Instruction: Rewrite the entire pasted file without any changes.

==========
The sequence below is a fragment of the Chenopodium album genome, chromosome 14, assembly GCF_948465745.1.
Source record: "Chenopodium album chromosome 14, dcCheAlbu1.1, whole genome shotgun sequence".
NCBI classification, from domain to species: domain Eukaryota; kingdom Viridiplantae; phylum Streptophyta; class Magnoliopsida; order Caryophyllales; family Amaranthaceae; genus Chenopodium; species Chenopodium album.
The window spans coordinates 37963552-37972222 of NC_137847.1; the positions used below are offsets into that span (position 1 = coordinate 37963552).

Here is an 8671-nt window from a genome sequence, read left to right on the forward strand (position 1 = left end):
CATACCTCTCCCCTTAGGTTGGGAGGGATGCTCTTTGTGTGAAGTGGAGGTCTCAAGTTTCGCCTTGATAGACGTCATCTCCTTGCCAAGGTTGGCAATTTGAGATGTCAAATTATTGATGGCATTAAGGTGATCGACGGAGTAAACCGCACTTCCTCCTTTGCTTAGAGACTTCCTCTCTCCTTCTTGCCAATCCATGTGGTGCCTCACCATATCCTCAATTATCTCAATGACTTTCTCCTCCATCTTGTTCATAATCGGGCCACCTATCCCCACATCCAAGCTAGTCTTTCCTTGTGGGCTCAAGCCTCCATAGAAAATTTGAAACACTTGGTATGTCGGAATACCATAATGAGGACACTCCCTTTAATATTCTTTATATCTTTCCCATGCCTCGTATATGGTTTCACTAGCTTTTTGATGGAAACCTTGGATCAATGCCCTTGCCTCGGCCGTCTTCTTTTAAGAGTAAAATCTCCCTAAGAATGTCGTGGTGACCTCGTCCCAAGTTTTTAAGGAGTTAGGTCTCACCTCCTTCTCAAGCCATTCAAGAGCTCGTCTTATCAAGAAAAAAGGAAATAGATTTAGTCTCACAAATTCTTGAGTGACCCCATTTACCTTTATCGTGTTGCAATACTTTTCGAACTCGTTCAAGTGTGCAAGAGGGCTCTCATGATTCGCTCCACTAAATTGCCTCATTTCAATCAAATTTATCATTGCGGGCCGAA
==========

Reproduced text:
The sequence below is a fragment of the Chenopodium album genome, chromosome 14, assembly GCF_948465745.1.
Source record: "Chenopodium album chromosome 14, dcCheAlbu1.1, whole genome shotgun sequence".
NCBI classification, from domain to species: domain Eukaryota; kingdom Viridiplantae; phylum Streptophyta; class Magnoliopsida; order Caryophyllales; family Amaranthaceae; genus Chenopodium; species Chenopodium album.
The window spans coordinates 37963552-37972222 of NC_137847.1; the positions used below are offsets into that span (position 1 = coordinate 37963552).

Here is an 8671-nt window from a genome sequence, read left to right on the forward strand (position 1 = left end):
CATACCTCTCCCCTTAGGTTGGGAGGGATGCTCTTTGTGTGAAGTGGAGGTCTCAAGTTTCGCCTTGATAGACGTCATCTCCTTGCCAAGGTTGGCAATTTGAGATGTCAAATTATTGATGGCATTAAGGTGATCGACGGAGTAAACCGCACTTCCTCCTTTGCTTAGAGACTTCCTCTCTCCTTCTTGCCAATCCATGTGGTGCCTCACCATATCCTCAATTATCTCAATGACTTTCTCCTCCATCTTGTTCATAATCGGGCCACCTATCCCCACATCCAAGCTAGTCTTTCCTTGTGGGCTCAAGCCTCCATAGAAAATTTGAAACACTTGGTATGTCGGAATACCATAATGAGGACACTCCCTTTAATATTCTTTATATCTTTCCCATGCCTCGTATATGGTTTCACTAGCTTTTTGATGGAAACCTTGGATCAATGCCCTTGCCTCGGCCGTCTTCTTTTAAGAGTAAAATCTCCCTAAGAATGTCGTGGTGACCTCGTCCCAAGTTTTTAAGGAGTTAGGTCTCACCTCCTTCTCAAGCCATTCAAGAGCTCGTCTTATCAAGAAAAAAGGAAATAGATTTAGTCTCACAAATTCTTGAGTGACCCCATTTACCTTTATCGTGTTGCAATACTTTTCGAACTCGTTCAAGTGTGCAAGAGGGCTCTCATGATTCGCTCCACTAAATTGCCTCATTTCAATCAAATTTATCATTGCGGGCCGAA